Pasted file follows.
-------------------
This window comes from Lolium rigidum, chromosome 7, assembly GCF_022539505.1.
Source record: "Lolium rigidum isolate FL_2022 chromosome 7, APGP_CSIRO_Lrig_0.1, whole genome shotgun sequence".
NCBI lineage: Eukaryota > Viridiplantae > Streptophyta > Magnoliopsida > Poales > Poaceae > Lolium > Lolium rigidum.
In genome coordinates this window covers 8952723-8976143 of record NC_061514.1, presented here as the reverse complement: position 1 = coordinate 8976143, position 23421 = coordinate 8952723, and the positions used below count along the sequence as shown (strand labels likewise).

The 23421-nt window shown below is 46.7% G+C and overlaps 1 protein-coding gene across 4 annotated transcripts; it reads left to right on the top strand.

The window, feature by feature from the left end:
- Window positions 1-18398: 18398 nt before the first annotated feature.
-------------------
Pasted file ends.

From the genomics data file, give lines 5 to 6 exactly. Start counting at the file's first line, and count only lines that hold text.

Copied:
The 23421-nt window shown below is 46.7% G+C and overlaps 1 protein-coding gene across 4 annotated transcripts; it reads left to right on the top strand.

The window, feature by feature from the left end: